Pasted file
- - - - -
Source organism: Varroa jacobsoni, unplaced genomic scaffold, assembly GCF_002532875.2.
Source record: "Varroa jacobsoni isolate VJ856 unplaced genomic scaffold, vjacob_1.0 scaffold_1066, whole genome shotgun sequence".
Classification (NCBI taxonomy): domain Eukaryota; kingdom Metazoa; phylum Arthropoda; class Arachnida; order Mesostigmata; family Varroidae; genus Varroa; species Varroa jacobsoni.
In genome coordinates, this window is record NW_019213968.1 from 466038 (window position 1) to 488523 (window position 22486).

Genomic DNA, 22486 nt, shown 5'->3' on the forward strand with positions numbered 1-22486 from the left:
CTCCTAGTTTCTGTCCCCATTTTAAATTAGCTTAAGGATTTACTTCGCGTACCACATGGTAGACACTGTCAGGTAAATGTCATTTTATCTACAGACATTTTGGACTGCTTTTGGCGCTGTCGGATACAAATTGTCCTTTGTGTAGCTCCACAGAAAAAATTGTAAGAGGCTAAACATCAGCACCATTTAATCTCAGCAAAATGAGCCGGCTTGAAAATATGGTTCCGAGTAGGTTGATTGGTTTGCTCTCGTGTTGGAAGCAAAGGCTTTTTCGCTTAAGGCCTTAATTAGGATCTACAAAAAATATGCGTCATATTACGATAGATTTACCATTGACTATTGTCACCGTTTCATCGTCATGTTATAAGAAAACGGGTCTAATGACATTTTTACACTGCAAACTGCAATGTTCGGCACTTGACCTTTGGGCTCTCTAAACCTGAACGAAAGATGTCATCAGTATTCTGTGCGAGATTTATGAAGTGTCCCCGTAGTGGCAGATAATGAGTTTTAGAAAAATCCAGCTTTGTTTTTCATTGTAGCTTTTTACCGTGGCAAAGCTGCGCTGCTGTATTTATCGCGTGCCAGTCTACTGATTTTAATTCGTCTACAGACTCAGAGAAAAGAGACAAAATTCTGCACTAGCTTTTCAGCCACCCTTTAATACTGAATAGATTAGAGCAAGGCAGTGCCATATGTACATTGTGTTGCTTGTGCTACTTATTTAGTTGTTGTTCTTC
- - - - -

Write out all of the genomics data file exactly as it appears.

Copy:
Source organism: Varroa jacobsoni, unplaced genomic scaffold, assembly GCF_002532875.2.
Source record: "Varroa jacobsoni isolate VJ856 unplaced genomic scaffold, vjacob_1.0 scaffold_1066, whole genome shotgun sequence".
Classification (NCBI taxonomy): domain Eukaryota; kingdom Metazoa; phylum Arthropoda; class Arachnida; order Mesostigmata; family Varroidae; genus Varroa; species Varroa jacobsoni.
In genome coordinates, this window is record NW_019213968.1 from 466038 (window position 1) to 488523 (window position 22486).

Genomic DNA, 22486 nt, shown 5'->3' on the forward strand with positions numbered 1-22486 from the left:
CTCCTAGTTTCTGTCCCCATTTTAAATTAGCTTAAGGATTTACTTCGCGTACCACATGGTAGACACTGTCAGGTAAATGTCATTTTATCTACAGACATTTTGGACTGCTTTTGGCGCTGTCGGATACAAATTGTCCTTTGTGTAGCTCCACAGAAAAAATTGTAAGAGGCTAAACATCAGCACCATTTAATCTCAGCAAAATGAGCCGGCTTGAAAATATGGTTCCGAGTAGGTTGATTGGTTTGCTCTCGTGTTGGAAGCAAAGGCTTTTTCGCTTAAGGCCTTAATTAGGATCTACAAAAAATATGCGTCATATTACGATAGATTTACCATTGACTATTGTCACCGTTTCATCGTCATGTTATAAGAAAACGGGTCTAATGACATTTTTACACTGCAAACTGCAATGTTCGGCACTTGACCTTTGGGCTCTCTAAACCTGAACGAAAGATGTCATCAGTATTCTGTGCGAGATTTATGAAGTGTCCCCGTAGTGGCAGATAATGAGTTTTAGAAAAATCCAGCTTTGTTTTTCATTGTAGCTTTTTACCGTGGCAAAGCTGCGCTGCTGTATTTATCGCGTGCCAGTCTACTGATTTTAATTCGTCTACAGACTCAGAGAAAAGAGACAAAATTCTGCACTAGCTTTTCAGCCACCCTTTAATACTGAATAGATTAGAGCAAGGCAGTGCCATATGTACATTGTGTTGCTTGTGCTACTTATTTAGTTGTTGTTCTTC